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FCC extends comment period for Comcast–TWC merger because Comcast filed a really long document

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A "voluminous," nearly 850-page read

The Federal Communications Commission is extending the time you'll have to file a comment on whether you think that Comcast and Time Warner Cable should be allowed to merge. The reason behind the extension is that Comcast recently filed an enormous document containing new information with the commission. The commission actually refers to the thing as "voluminous," noting that it's nearly 850 pages long.

You can read the document when the FCC's site starts working again

The commission says that this new document contains information that is "critical to the review of the proposed transactions," and as such, more time is needed for the public to evaluate it. Unfortunately, you probably won't even be able to read the document right now because the FCC's filing system isn't really working.

Rather than closing on October 8th, the period for reply comments on the Comcast-TWC merger will now close on October 29th. Additionally, the FCC is pausing its 180-day "transaction clock," which is a self-imposed timeline that it uses to let the public know when to expect its decision. The clock, which is currently on day 85, will resume on October 29th, once all of the comments are in. New comments can be filed here. In a statement, Comcast says that this pause is not necessarily a sign of trouble and that it tends to occur in large transactions.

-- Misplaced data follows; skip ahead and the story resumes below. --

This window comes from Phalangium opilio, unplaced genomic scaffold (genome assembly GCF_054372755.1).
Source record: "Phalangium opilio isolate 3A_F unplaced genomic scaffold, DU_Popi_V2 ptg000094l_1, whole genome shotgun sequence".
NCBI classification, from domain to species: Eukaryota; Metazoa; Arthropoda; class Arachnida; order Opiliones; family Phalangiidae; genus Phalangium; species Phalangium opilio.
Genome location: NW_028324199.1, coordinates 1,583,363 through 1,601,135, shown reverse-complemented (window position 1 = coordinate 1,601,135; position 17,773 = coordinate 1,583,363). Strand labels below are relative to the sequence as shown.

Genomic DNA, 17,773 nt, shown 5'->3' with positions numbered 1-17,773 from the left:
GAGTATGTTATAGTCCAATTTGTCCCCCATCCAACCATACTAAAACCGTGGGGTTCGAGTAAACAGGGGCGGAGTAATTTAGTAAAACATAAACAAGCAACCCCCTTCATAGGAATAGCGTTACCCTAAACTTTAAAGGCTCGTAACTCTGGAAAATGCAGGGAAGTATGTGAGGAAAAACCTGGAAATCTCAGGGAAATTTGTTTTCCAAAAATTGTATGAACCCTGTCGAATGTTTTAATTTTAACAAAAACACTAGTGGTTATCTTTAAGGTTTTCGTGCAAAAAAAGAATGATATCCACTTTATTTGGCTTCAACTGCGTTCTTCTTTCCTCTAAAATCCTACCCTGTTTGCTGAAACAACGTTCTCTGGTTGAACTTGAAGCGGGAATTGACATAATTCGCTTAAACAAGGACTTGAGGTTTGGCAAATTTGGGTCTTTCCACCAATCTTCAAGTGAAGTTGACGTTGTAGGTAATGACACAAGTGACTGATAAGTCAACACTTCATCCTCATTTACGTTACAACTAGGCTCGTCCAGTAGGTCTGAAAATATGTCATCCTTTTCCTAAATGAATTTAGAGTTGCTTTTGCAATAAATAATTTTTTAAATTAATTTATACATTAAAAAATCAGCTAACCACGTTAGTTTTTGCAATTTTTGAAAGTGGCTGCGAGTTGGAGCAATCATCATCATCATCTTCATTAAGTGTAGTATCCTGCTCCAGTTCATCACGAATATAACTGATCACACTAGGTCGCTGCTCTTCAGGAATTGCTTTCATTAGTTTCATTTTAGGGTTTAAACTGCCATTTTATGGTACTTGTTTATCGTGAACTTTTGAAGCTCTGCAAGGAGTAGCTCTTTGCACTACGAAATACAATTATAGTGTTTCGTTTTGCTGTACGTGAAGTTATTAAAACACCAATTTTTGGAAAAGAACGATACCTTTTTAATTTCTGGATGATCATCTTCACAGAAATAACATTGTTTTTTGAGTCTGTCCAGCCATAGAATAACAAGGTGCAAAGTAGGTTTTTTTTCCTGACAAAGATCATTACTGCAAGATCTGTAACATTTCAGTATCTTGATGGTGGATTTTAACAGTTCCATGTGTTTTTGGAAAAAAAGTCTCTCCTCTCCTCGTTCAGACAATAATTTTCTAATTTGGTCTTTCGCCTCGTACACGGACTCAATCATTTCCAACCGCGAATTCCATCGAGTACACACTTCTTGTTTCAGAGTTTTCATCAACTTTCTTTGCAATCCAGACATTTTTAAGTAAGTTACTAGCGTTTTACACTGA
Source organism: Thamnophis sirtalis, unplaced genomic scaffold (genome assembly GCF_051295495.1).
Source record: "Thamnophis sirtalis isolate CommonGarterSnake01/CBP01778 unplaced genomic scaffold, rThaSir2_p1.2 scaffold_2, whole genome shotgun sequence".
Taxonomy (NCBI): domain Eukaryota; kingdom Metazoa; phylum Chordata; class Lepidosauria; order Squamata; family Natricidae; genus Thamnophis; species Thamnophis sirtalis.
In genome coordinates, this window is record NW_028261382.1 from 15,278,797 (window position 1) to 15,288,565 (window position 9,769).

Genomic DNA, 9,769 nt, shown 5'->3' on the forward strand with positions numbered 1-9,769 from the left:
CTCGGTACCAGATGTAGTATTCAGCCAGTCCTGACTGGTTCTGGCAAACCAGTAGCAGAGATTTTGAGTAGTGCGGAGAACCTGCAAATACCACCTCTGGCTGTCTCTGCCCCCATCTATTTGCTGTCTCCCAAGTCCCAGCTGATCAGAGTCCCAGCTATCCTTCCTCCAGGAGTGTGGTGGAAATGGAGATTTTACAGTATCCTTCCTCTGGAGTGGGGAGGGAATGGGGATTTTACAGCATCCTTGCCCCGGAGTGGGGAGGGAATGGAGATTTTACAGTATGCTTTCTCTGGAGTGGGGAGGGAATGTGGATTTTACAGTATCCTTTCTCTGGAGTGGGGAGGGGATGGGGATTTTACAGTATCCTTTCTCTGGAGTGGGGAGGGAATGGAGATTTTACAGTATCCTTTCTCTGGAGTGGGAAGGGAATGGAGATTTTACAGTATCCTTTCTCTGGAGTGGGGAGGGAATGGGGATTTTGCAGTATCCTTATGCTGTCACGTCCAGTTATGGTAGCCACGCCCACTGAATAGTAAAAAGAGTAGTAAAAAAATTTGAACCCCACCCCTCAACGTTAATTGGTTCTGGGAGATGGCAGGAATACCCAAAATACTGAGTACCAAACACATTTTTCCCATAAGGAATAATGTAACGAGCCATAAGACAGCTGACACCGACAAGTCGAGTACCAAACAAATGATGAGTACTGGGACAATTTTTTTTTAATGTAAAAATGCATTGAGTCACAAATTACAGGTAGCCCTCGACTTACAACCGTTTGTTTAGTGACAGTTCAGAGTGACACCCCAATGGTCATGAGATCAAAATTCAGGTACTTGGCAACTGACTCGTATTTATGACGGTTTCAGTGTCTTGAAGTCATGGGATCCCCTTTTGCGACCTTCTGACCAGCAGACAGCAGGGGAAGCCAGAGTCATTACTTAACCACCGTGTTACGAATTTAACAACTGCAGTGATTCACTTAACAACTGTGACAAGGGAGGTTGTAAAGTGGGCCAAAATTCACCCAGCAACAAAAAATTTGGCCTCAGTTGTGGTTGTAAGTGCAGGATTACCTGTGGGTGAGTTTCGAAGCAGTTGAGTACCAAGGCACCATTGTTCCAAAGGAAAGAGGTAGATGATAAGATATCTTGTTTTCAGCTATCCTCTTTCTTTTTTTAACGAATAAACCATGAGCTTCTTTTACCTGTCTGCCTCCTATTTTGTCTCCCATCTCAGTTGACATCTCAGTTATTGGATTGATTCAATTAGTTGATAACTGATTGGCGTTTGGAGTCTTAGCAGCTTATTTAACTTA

"It is routine for the FCC to pause the review of significant transactions as it works to create a full record (this happened in our prior transactions as well)," Sena Fitzmaurice, a Comcast government communications exec, says in a statement. "We will work with the staff to determine the additional information the FCC is seeking (including the document production that the FCC had asked us to delay filing) and will submit supplemental answers and documents quickly thereafter so that the FCC can complete its review early in 2015."

As a reminder, a successful merger would create a combined cable giant with 30 million subscribers who would have few legitimate alternatives for high-speed internet.